Six times the triathlon has strangely attracted the attention of the general public – Triathlete

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Let’s face it: although we spend a lot of time thinking about swimming, biking and running, for most people triathlon is barely on the radar. “What sport are you talking about ?? That one in Hawaii? ” After all, triathlon is a fun niche sport that is not widely recognized by the general public. This is why we are so excited when something, even remotely, related to triathlon is mentioned casually on ESPN or CNN.

But from time to time, our little sport manages to grow. Sometimes it’s because of remarkable feats or inspiring stories. Most of the time, though, it’s because, well, triathletes are weird. Don’t believe us? Here are six triathlon stories that have gone viral in mainstream news.

Triathlete bathes in Louisiana flood waters near his home

Year: 2016

The summer that #Gwensanity peaked at the Rio Olympics was the same summer Louisiana saw heavy rains that led to flooding. One resident, a triathlete named Jo Guidry, merged the two while diving into the murky waters outside his home in full triathlon gear. Her Facebook video, titled “Watch the Olympics and Live in South Louisiana,” quickly went viral and was viewed more than 3 million times after being picked up by several national media outlets.

Watch the Olympics + live in South Louisiana

Posted by Jordan Michael Guidry on Friday August 12, 2016

Max Fennell appears in Lebron James reality show contest

Year: 2019

Max Fennell, the most interesting man in triathlon, was briefly talked about in the reality TV world after appearing on Thousand Millions of Dollars, the competition produced by Lebron James and inspired by American gladiators. The goal: to complete a 1.6 km obstacle course faster than the elite athletes you face (including Fennell, whose nickname on the show was “The Machine”) in search of ‘a million dollar prize. As it turns out, Fennell’s speed on the race course translated well into blocking competitors for money as well.

America Ferrera debuts Triathlete The Late Show magazine cover

Year: 2017

When actress America Ferrera appeared on “The Late Show with Stephen Colbert,” she brought a little show-and-tell: a copy of the June 2017 issue of Triathlete, where it appeared on the cover. The best part of the look, however, was when a bewildered Colbert tried to figure out what all triathlon involves: “Is that one of those things where it’s so good when it’s over that you feel good ? Like, ‘Keep hitting me in the face, is it so wonderful when you stop?’ “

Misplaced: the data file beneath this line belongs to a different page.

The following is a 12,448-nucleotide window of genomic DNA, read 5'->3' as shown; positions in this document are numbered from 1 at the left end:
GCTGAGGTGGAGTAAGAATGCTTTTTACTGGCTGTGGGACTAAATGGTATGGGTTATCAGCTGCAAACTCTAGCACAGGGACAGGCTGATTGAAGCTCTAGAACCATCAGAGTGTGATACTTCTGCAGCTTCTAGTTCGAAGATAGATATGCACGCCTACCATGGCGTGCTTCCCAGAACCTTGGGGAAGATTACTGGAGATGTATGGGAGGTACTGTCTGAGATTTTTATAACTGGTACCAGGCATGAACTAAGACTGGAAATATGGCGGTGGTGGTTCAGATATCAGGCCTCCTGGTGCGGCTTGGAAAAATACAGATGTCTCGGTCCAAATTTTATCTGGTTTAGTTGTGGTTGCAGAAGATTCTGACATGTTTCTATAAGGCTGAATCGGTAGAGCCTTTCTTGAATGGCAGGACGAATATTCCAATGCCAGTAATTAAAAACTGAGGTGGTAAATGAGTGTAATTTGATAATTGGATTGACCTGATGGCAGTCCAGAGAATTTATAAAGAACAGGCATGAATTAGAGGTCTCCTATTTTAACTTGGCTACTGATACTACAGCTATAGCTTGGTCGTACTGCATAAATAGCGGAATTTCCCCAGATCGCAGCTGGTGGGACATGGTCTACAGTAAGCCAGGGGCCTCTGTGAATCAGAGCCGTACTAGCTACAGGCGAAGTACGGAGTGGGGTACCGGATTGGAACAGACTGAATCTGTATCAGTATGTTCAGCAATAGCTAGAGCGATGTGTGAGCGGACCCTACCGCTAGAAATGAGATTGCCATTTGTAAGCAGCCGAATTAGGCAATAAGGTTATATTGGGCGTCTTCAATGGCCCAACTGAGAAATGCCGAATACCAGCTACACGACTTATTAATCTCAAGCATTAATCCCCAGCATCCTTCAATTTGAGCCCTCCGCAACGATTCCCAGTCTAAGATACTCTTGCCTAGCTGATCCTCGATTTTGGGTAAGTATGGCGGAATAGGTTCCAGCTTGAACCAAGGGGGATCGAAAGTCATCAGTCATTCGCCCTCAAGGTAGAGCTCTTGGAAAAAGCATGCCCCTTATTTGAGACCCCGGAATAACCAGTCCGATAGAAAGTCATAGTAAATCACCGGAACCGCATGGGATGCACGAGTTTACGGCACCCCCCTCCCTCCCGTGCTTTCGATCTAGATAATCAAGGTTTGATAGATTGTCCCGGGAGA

To swim. Bicycle. Cheat?

Year: 2016

The New York Times story about triathlete Julie Miller had it all: scandal, intrigue and lots of WTF? The curious case began when Miller won his age group at Ironman Canada in 2015, after a slew of age group wins at several events around the world. Other athletes began to take note of the unusual circumstances surrounding her victories, namely that no one had ever really seen her on the course to the finish line. The NYT investigation uncovered evidence Miller was cutting corners, and the bizarre twists had everyone talking for weeks.

Triathlete banned from restaurant after eating 100 plates of sushi

Year: 2018

Let this be a warning: don’t advertise “at will” unless you really mean it, as triathletes can eat a lot. Case in point: German triathlete Jaroslav Bobrowski, who allegedly ate 100 dishes of sushi as part of a $ 26 buffet at a restaurant in Landshut, Germany. This shocked the restaurant owner, who banned Bobrowski for life and sparked a global discussion about who was wrong. (We’re obviously on Team Triathlete. It was clearly a long day of racing.)

This moment The Guardian called Tim O’Donnell a fool

Year: 2020

“What an idiot!” the title proclaimed above a photo of two of triathlon’s biggest stars: four-time world champion Mirinda Carfrae and 2019 runner-up Tim O’Donnell. The reason for the insult? Carfrae was chasing a victory in the first-ever women’s virtual race Ironman VR Pro Challenge when her husband O’Donnell tripped over the power cord and severed his connection to the race. When Carfrae restored her video feed, she was holding a sign that read “It’s Tim’s fault!” O’Donnell also had a sign to him: “My bad!” The story took off for its relativity – at the time, the world was adjusting to the technological challenges of a global pandemic, and most had a silly story or two to share.

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